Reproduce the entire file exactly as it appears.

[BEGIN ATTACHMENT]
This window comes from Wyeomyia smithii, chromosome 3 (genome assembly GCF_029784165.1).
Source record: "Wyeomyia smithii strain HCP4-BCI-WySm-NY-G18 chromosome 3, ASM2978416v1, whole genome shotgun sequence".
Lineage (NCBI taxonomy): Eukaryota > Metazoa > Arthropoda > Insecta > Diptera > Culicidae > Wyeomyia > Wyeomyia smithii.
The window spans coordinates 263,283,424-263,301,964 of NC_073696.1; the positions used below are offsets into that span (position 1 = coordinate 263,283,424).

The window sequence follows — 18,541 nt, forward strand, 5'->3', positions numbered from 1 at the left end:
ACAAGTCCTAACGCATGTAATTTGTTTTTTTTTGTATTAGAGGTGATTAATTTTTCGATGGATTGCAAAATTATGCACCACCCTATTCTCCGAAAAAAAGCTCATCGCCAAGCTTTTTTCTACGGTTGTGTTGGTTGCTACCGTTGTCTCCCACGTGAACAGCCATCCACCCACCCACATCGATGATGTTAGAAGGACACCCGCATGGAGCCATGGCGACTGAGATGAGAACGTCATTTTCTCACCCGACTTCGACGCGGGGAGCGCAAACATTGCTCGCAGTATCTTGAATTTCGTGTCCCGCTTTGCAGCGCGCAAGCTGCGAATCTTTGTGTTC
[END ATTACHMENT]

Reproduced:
This window comes from Wyeomyia smithii, chromosome 3 (genome assembly GCF_029784165.1).
Source record: "Wyeomyia smithii strain HCP4-BCI-WySm-NY-G18 chromosome 3, ASM2978416v1, whole genome shotgun sequence".
Lineage (NCBI taxonomy): Eukaryota > Metazoa > Arthropoda > Insecta > Diptera > Culicidae > Wyeomyia > Wyeomyia smithii.
The window spans coordinates 263,283,424-263,301,964 of NC_073696.1; the positions used below are offsets into that span (position 1 = coordinate 263,283,424).

The window sequence follows — 18,541 nt, forward strand, 5'->3', positions numbered from 1 at the left end:
ACAAGTCCTAACGCATGTAATTTGTTTTTTTTTGTATTAGAGGTGATTAATTTTTCGATGGATTGCAAAATTATGCACCACCCTATTCTCCGAAAAAAAGCTCATCGCCAAGCTTTTTTCTACGGTTGTGTTGGTTGCTACCGTTGTCTCCCACGTGAACAGCCATCCACCCACCCACATCGATGATGTTAGAAGGACACCCGCATGGAGCCATGGCGACTGAGATGAGAACGTCATTTTCTCACCCGACTTCGACGCGGGGAGCGCAAACATTGCTCGCAGTATCTTGAATTTCGTGTCCCGCTTTGCAGCGCGCAAGCTGCGAATCTTTGTGTTC